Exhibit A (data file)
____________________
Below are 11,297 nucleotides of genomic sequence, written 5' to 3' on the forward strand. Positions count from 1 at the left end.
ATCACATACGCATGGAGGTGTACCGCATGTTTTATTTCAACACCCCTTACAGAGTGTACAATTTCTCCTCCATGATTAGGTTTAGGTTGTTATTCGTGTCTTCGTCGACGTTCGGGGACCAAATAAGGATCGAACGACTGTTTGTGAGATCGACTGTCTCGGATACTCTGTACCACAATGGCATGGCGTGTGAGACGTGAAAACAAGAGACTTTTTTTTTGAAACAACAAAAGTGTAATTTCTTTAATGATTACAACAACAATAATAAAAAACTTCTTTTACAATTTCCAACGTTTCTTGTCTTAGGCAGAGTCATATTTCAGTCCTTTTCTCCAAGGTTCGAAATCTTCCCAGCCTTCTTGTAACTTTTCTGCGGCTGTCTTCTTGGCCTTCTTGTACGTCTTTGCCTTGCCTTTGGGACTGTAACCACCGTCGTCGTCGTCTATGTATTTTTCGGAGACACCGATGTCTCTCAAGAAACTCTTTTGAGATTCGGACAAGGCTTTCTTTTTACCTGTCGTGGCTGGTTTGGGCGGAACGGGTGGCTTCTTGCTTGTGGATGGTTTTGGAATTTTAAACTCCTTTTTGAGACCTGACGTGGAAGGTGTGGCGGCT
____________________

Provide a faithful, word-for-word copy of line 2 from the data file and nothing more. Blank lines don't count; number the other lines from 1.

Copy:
ATCACATACGCATGGAGGTGTACCGCATGTTTTATTTCAACACCCCTTACAGAGTGTACAATTTCTCCTCCATGATTAGGTTTAGGTTGTTATTCGTGTCTTCGTCGACGTTCGGGGACCAAATAAGGATCGAACGACTGTTTGTGAGATCGACTGTCTCGGATACTCTGTACCACAATGGCATGGCGTGTGAGACGTGAAAACAAGAGACTTTTTTTTTGAAACAACAAAAGTGTAATTTCTTTAATGATTACAACAACAATAATAAAAAACTTCTTTTACAATTTCCAACGTTTCTTGTCTTAGGCAGAGTCATATTTCAGTCCTTTTCTCCAAGGTTCGAAATCTTCCCAGCCTTCTTGTAACTTTTCTGCGGCTGTCTTCTTGGCCTTCTTGTACGTCTTTGCCTTGCCTTTGGGACTGTAACCACCGTCGTCGTCGTCTATGTATTTTTCGGAGACACCGATGTCTCTCAAGAAACTCTTTTGAGATTCGGACAAGGCTTTCTTTTTACCTGTCGTGGCTGGTTTGGGCGGAACGGGTGGCTTCTTGCTTGTGGATGGTTTTGGAATTTTAAACTCCTTTTTGAGACCTGACGTGGAAGGTGTGGCGGCT